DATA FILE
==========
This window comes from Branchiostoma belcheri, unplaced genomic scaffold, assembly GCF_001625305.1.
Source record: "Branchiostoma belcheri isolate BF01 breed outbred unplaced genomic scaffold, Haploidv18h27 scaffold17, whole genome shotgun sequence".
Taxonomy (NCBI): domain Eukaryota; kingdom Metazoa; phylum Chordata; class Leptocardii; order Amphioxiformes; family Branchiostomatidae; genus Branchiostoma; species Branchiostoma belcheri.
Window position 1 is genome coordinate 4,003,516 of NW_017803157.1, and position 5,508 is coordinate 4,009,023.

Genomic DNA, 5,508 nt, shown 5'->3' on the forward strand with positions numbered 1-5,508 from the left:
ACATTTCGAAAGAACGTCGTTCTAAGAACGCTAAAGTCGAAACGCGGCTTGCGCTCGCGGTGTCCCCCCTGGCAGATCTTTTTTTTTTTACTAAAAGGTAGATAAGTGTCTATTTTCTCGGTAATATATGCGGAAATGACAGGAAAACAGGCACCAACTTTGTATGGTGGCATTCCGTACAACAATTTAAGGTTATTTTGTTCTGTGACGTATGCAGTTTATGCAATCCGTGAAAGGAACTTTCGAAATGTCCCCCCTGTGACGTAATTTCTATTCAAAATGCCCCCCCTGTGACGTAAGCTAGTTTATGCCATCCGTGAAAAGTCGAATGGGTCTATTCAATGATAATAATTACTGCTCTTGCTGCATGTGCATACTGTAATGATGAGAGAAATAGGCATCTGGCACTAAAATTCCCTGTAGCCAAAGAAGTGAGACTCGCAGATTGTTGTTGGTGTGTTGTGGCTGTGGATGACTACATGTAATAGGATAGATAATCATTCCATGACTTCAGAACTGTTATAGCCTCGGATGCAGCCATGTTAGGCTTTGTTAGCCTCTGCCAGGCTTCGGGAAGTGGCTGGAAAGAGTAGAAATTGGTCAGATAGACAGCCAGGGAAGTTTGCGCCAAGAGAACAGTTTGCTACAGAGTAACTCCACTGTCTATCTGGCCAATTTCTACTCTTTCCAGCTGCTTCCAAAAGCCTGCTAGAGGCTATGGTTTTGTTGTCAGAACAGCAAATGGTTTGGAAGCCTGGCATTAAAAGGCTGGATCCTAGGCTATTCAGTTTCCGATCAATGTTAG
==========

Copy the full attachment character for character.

This window comes from Branchiostoma belcheri, unplaced genomic scaffold, assembly GCF_001625305.1.
Source record: "Branchiostoma belcheri isolate BF01 breed outbred unplaced genomic scaffold, Haploidv18h27 scaffold17, whole genome shotgun sequence".
Taxonomy (NCBI): domain Eukaryota; kingdom Metazoa; phylum Chordata; class Leptocardii; order Amphioxiformes; family Branchiostomatidae; genus Branchiostoma; species Branchiostoma belcheri.
Window position 1 is genome coordinate 4,003,516 of NW_017803157.1, and position 5,508 is coordinate 4,009,023.

Genomic DNA, 5,508 nt, shown 5'->3' on the forward strand with positions numbered 1-5,508 from the left:
ACATTTCGAAAGAACGTCGTTCTAAGAACGCTAAAGTCGAAACGCGGCTTGCGCTCGCGGTGTCCCCCCTGGCAGATCTTTTTTTTTTTACTAAAAGGTAGATAAGTGTCTATTTTCTCGGTAATATATGCGGAAATGACAGGAAAACAGGCACCAACTTTGTATGGTGGCATTCCGTACAACAATTTAAGGTTATTTTGTTCTGTGACGTATGCAGTTTATGCAATCCGTGAAAGGAACTTTCGAAATGTCCCCCCTGTGACGTAATTTCTATTCAAAATGCCCCCCCTGTGACGTAAGCTAGTTTATGCCATCCGTGAAAAGTCGAATGGGTCTATTCAATGATAATAATTACTGCTCTTGCTGCATGTGCATACTGTAATGATGAGAGAAATAGGCATCTGGCACTAAAATTCCCTGTAGCCAAAGAAGTGAGACTCGCAGATTGTTGTTGGTGTGTTGTGGCTGTGGATGACTACATGTAATAGGATAGATAATCATTCCATGACTTCAGAACTGTTATAGCCTCGGATGCAGCCATGTTAGGCTTTGTTAGCCTCTGCCAGGCTTCGGGAAGTGGCTGGAAAGAGTAGAAATTGGTCAGATAGACAGCCAGGGAAGTTTGCGCCAAGAGAACAGTTTGCTACAGAGTAACTCCACTGTCTATCTGGCCAATTTCTACTCTTTCCAGCTGCTTCCAAAAGCCTGCTAGAGGCTATGGTTTTGTTGTCAGAACAGCAAATGGTTTGGAAGCCTGGCATTAAAAGGCTGGATCCTAGGCTATTCAGTTTCCGATCAATGTTAG